"Here it is! You're about to become a crime statistic! He saw the phone and knows you have money on you! Somehow somebody here has guessed that you're not straight!" But I didn't become a statistic.

All I got was a simple question, "Hey man, got a smoke? I'll pay two bucks for one."

My reply was simple and civil, "Nope, sorry. I don't smoke." He smiled and said "Thanks." and asked the person next to me, bought a cigarette, stepped away politely, and lit up.

Now, according to Greg Laden, my discomfort here was 'natural'. There was a non-zero chance that this was a mugging about to happen. One can imagine the line of questioning: "Do people get what it is like for a white man to have a black man approach him randomly on the street? Do they understand that this is ALWAYS something that raises one's stress level, even if just a little?"

Well, I think we can all see that my stress here was racist. It's easier to reach that conclusion when I'm white, in the privileged class, and feeling discomfort about someone who is black, in the unprivileged class. However, even as 'food for thought' as this is, my discomfort with these arguments grows when I reached Greg Laden's semi-advice.

Greg Laden proposes, actually seriously proposes crossing the street to avoid someone who you might discomfort. Just to explain it, he does so here:

So I learned this trick. Cross the street about a block back and "pass" the lady that way. Same with a potential head-on encounter. If you see a woman walking towards you in the middle of the night on a lonely urban street, my practice in those days was to cross the street to not stress her out.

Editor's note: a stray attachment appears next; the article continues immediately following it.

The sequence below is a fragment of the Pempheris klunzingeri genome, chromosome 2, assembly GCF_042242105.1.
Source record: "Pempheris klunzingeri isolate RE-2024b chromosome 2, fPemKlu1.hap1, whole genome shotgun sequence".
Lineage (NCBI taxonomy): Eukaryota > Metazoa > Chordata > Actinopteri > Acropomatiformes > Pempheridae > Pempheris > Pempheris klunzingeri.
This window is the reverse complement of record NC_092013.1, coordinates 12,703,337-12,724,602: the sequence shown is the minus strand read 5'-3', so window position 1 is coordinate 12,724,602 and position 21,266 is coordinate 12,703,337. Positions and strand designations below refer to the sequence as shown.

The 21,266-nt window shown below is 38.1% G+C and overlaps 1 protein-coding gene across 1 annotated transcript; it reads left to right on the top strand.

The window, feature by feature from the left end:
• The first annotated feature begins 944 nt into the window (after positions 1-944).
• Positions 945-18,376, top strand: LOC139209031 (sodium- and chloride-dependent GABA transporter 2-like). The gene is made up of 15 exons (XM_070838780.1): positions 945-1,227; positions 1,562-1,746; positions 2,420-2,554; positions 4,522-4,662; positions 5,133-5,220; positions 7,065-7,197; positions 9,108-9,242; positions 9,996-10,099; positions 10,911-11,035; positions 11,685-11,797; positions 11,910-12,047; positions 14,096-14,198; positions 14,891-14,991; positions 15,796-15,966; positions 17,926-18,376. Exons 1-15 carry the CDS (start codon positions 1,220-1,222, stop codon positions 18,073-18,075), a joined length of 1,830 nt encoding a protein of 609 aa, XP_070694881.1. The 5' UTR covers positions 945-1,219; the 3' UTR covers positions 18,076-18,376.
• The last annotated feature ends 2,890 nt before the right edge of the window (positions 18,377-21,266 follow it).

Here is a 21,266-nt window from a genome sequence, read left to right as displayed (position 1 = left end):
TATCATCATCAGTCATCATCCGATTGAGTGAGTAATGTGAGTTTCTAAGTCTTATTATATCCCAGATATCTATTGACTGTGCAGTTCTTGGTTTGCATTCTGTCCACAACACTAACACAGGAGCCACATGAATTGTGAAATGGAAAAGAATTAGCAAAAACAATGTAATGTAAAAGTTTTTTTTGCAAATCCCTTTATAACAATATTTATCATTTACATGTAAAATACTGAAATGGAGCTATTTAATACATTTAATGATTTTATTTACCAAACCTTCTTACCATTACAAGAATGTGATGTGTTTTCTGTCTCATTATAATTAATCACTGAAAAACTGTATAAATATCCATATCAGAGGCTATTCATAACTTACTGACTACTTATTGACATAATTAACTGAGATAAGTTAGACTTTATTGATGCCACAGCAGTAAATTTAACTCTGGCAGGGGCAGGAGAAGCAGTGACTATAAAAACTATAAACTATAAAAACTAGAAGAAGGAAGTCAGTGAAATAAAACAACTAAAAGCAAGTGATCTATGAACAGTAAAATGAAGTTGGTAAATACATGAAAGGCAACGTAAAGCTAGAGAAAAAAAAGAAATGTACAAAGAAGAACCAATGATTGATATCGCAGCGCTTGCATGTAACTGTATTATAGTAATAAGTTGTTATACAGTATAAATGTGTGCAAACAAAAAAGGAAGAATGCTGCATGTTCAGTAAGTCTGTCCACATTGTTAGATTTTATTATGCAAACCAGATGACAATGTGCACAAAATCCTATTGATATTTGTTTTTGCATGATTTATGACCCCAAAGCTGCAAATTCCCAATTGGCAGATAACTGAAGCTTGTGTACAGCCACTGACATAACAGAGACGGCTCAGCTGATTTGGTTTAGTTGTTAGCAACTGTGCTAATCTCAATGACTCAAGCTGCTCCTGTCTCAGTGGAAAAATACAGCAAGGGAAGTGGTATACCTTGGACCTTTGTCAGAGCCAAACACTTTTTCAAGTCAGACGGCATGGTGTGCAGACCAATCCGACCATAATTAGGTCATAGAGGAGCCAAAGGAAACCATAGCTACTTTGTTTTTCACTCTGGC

And here:
All men. ALL men who have given sufficient consideration to women's position in our society do this walking trick. If you are a man and you do not know about this trick then there is a problem with you.
I am going to guess (just a guess!) that Greg Laden has little experience in the southern US, but this was the exact reasoning that lead to Jim Crow. Black people made white people uncomfortable, so white people required black people to cross the street and avoid them, to use separate parts of buses, to go to separate schools and live in separate parts of town and, well, it's a well known story.

Now, the situation here, obviously, is very different. In that case, white had power over black and made black do things, in this case man has power over woman and is asked to do something. But that something is so familiar as an oppression on the race side, that I cannot see it as an even remotely good idea on the gender side.

I have, instead, another proposal. The majority of men are not rapists, so instead of most men avoiding situations that might discomfort women, perhaps we should take steps to show women that it is safe to be a woman around a man. Rather than avoiding women, walk right past them. Rather than not talking to them or propositioning them, do so (when genuinely interested) in a polite and friendly way and don't get pushy or creepy when they say 'no'. This way, rather than doing as Greg Laden suggests, reinforcing the discomfort society says women should feel when they are near 'a potential rapist', us guys will help to show women that they are equal members of society and that we will respect them, their bodies, and their desires.